THE MOSES HOGAN MEMORIAL FESTIVAL
Who is Moses? Moses George Hogan??
Way after the biblical Moses, and just before there were musical Blues, African American folk songs worked on the railroads, picked bales of cotton, and sang softly in the night. These songs of slaves, also called African American spirituals, were, essentially, songs of tears. While they expressed a spiritual devotion, the songs were drawn from depths of sorrow. Much of the music gives voice to the prayers and anguish of a people, a culture, resonant with undertones of early land development in what not yet had been named 'the land of the free.'
Moses George Hogan (1957 - 2003) was a highly prized director, conductor and master of choral arrangements. An acclaimed African-American pianist, his extensive works celebrated American spirituals, also known as folk songs. His vast library of original arrangements for these songs, opened doors to a greater comprehension and preservation of the African-American musical history. Hogan brought these folk songs to life. With over 70 published works, choirs all over the world select his arrangements for their repertoires.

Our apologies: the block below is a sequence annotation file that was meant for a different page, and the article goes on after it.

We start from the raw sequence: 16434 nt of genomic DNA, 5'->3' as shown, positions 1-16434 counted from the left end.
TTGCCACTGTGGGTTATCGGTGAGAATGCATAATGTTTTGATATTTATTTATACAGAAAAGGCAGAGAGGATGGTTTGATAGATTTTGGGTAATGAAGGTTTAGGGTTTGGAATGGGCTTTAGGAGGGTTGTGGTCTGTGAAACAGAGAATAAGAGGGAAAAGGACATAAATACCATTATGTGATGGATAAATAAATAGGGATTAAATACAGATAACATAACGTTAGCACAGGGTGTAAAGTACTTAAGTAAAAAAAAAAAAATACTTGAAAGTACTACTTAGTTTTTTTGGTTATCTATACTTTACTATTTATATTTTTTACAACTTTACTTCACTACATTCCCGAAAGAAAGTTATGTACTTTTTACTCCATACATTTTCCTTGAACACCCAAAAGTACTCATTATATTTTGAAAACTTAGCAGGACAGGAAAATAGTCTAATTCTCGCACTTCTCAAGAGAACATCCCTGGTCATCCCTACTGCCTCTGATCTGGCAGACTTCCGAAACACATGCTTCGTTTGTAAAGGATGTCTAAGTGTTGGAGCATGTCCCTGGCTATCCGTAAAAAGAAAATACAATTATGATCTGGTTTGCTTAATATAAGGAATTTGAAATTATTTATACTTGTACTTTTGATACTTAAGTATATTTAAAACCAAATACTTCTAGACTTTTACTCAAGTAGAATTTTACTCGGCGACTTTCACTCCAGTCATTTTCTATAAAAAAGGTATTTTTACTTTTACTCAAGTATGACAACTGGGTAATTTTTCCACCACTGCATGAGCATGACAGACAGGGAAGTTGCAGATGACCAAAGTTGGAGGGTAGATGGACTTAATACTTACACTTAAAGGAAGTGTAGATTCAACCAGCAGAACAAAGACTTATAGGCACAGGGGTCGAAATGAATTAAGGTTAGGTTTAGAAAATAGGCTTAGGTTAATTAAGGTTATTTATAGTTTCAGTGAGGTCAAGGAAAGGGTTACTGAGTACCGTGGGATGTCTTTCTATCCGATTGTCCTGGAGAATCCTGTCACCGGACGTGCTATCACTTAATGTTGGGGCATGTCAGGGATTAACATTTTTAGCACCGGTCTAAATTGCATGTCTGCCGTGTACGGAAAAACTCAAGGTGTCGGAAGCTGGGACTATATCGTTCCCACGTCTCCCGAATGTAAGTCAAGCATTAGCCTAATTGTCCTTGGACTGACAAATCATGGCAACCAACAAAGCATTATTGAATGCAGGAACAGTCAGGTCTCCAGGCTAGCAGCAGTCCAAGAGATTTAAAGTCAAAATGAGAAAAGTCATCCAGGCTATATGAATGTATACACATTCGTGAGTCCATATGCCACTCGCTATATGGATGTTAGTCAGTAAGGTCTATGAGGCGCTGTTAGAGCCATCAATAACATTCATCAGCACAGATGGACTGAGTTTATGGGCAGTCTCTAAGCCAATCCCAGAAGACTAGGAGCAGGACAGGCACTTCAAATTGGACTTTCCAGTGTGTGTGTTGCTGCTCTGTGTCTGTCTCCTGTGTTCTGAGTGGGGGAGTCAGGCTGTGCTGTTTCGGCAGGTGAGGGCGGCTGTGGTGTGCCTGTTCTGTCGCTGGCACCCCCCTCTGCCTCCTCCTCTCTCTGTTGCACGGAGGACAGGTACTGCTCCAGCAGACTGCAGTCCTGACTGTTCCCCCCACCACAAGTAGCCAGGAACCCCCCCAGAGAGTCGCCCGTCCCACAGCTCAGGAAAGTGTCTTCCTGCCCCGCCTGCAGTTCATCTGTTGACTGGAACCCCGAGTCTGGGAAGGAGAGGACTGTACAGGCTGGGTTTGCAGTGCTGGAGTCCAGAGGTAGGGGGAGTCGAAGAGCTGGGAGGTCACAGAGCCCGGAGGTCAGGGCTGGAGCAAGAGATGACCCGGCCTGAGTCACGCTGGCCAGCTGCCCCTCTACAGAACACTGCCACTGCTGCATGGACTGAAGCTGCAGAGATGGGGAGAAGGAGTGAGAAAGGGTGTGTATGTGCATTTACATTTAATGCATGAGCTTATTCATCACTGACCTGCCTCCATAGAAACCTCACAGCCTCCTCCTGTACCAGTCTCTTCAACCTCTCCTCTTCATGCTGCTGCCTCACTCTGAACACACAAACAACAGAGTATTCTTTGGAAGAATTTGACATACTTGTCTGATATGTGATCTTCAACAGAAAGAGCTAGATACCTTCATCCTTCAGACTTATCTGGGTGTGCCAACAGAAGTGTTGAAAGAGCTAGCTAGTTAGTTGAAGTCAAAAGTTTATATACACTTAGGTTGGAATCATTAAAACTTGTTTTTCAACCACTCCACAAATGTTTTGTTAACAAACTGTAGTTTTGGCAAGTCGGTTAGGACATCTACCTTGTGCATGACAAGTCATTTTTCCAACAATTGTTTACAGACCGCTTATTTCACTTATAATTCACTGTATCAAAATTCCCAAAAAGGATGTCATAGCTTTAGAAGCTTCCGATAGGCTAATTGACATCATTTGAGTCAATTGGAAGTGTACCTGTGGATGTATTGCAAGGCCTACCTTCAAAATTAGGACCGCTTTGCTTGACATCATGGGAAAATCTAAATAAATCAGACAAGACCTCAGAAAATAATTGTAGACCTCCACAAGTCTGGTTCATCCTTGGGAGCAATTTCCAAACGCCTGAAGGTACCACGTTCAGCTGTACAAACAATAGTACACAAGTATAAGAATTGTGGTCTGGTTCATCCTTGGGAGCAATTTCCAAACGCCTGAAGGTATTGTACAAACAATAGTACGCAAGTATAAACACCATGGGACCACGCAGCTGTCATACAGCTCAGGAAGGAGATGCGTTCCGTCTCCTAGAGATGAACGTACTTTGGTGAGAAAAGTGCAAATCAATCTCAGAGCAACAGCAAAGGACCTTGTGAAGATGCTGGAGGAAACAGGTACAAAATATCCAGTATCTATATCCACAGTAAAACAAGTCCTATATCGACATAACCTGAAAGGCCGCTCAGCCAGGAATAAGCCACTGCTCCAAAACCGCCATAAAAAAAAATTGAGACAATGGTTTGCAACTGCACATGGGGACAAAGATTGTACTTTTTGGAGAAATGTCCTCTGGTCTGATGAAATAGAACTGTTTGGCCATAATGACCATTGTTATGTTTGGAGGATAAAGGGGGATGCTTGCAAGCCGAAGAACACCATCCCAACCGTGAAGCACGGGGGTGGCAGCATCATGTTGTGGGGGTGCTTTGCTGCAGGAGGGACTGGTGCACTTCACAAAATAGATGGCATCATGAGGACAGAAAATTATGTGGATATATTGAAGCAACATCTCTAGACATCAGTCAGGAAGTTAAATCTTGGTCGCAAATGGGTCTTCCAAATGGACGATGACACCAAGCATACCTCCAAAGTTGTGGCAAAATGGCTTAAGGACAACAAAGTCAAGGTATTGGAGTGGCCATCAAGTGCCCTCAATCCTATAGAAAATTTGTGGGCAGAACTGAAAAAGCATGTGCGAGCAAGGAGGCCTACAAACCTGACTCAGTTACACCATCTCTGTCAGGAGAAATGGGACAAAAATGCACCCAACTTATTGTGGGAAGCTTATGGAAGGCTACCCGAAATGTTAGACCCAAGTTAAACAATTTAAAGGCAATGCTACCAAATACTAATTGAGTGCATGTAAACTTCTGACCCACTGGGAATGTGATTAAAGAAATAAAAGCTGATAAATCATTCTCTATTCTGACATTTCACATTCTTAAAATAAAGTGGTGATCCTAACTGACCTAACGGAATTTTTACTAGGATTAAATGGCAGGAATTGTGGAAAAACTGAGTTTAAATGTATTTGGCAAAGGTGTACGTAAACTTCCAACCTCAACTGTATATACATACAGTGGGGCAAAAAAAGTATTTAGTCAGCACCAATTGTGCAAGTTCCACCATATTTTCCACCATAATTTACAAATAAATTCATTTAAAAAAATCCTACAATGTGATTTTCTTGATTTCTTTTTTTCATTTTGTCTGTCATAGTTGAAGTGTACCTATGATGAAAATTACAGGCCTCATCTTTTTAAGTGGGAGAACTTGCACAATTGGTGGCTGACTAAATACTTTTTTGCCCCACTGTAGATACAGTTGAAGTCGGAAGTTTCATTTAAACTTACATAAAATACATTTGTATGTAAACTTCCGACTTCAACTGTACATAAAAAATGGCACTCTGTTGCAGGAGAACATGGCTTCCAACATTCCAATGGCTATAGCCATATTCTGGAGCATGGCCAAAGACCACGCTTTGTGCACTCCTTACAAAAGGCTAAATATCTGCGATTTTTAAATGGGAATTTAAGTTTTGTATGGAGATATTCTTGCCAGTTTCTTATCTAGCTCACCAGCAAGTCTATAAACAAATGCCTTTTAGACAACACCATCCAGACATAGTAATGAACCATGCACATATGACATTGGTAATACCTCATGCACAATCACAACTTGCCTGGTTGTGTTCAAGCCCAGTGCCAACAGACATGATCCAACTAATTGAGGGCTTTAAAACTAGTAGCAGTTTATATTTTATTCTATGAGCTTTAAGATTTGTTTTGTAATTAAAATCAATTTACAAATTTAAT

Music is transformative and informative. In culture, it can pave a pathway, for letting the heart hear what the mind can not. It has the power to pick up pieces of us that are broken and restore places in our collective history that need mending. America bears the scar of slavery. Separateness in culture leaves each of us less than whole, and it's the stories we share and sing that can strike chords that cleanse and inspire the places in our own hearts, longing for wholeness, for freedom.
The program festival will also include performances by the Tuskeegee University Golden Voices Concert Choir, the Smiths Station High School Chamber Choir, and the Chatahochee Valley Community College Concert Choir.
The venue is St. Michael the Archangel Catholic Church, located on north College Ave, just south of Shug Jorday Pkwy. For further information, visit the Music Department website.